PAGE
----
Pics or it didn't happen: First images from China's Mars rover suggest nothing has gone Zhurong just yet

Probe's cams show red planet's surface while clips capture descent


The China National Space Administration (CNSA) has released images and video snapped during the landing process and checkout of its Zhurong Mars rover.

The rover made a successful landing on 15 May but, unlike the white-knuckle livestreams of NASA, very little information has been shared since. Certainly nothing like the imagery that was sent back to Earth following the arrival of the Perseverance rover.

Two images released by CNSA, one from the front obstacle avoidance camera and the other from a navigation camera, show the rover looking in good health. The solar panels and antenna have been successfully deployed and the ramp to be used to descend to the Martian surface is clearly visible.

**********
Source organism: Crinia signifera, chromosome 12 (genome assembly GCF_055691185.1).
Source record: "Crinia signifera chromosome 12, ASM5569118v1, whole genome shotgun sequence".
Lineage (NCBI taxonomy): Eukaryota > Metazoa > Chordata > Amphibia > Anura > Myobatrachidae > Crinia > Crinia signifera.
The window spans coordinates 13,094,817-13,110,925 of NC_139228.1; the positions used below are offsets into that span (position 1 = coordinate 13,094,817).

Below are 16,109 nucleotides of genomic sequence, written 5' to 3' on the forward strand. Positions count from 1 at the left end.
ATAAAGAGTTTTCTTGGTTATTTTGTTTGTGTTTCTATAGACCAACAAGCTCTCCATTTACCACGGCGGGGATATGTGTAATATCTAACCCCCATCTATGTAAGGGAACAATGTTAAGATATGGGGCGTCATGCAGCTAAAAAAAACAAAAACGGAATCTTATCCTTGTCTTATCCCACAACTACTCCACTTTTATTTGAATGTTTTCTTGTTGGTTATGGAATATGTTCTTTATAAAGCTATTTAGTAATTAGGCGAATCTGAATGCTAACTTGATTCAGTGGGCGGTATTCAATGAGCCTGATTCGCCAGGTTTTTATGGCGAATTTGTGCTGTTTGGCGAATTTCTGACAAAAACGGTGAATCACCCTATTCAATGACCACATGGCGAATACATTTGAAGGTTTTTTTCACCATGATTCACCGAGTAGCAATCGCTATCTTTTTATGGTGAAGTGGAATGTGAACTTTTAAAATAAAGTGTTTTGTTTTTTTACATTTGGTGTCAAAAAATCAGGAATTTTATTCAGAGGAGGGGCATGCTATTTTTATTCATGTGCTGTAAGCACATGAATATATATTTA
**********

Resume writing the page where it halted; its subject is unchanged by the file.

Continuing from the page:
CNSA Zhurong

Click to enlarge

Also visible were two sub-surface radar rods.

The CNSA also shared video clips from the orbiter showing the lander departing for Mars.

China is only the third nation to have successfully managed a soft landing on Mars after the Soviet Union and United States. It is also the first nation to land a Mars rover on its first attempt. "At present," said CNSA, "the rover is carrying out preparations for leaving the landing platform, and will select an opportunity to drive onto the surface of Mars."

Following the successful landing, the orbiter portion of the Tiawen-1 mission fired its thrusters once again to enter what the CNSA called "the relay communication orbit" to relay data back from the rover and send on the images.

The solar-powered Zhurong rover is designed to last for 90 Sols. There is every chance it might endure far longer; China's Yutu-2 lunar rover has exceeded its designed lifetime by years and NASA's famously long-lived Opportunity rover reached its teenage years before a dust storm did for it.

First, however, Zhurong must trundle down that ramp to get up close and personal with Mars. ®

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